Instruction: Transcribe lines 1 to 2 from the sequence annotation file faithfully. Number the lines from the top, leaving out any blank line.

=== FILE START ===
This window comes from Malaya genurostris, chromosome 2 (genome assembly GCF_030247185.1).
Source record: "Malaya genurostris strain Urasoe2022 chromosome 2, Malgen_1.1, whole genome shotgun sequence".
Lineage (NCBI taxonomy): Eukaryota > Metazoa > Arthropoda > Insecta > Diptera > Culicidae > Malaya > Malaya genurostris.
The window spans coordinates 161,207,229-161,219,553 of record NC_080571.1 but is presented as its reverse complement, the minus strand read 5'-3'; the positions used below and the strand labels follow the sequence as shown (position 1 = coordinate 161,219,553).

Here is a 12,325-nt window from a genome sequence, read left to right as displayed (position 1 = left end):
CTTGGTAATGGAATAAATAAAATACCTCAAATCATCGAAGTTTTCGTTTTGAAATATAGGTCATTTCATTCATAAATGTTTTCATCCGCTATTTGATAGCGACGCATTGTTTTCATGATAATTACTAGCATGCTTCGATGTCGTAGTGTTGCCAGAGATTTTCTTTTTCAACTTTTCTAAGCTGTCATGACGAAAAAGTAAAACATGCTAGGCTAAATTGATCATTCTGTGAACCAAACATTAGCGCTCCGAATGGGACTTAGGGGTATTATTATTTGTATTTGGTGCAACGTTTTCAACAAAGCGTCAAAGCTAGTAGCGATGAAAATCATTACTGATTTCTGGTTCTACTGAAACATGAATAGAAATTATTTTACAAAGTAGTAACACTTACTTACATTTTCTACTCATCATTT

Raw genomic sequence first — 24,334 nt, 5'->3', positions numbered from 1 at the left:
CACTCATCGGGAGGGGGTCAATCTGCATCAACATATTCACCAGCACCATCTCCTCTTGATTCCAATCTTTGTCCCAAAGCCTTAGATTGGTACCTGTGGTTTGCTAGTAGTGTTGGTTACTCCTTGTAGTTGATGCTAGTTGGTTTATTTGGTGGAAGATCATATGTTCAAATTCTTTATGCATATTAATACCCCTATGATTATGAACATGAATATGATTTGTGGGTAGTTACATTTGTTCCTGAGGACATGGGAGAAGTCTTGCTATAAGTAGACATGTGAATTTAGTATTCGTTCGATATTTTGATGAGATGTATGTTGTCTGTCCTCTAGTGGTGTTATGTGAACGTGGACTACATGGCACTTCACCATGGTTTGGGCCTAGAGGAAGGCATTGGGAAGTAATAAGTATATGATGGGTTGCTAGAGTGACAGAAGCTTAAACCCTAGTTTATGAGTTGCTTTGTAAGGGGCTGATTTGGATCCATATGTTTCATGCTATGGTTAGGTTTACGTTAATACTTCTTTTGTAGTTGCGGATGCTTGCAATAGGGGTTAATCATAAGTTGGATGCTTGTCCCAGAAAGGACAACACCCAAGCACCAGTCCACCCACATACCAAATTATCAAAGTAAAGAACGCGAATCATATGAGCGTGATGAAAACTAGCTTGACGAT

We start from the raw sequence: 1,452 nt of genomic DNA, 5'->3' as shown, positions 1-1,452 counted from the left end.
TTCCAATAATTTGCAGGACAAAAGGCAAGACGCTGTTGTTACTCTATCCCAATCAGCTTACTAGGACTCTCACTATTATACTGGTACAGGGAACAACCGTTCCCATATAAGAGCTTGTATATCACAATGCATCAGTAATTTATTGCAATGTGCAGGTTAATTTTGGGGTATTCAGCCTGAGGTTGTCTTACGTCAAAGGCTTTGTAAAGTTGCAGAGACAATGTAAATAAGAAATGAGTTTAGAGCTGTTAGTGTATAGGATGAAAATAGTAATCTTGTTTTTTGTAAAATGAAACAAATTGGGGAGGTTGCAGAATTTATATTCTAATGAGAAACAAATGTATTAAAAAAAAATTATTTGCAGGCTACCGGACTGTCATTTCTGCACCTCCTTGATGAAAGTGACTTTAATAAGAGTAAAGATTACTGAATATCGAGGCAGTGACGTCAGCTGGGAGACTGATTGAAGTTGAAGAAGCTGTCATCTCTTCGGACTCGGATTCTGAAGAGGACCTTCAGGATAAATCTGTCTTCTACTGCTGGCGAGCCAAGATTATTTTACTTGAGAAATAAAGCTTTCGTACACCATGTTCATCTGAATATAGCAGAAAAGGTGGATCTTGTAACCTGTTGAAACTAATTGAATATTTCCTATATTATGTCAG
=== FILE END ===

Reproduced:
This window comes from Malaya genurostris, chromosome 2 (genome assembly GCF_030247185.1).
Source record: "Malaya genurostris strain Urasoe2022 chromosome 2, Malgen_1.1, whole genome shotgun sequence".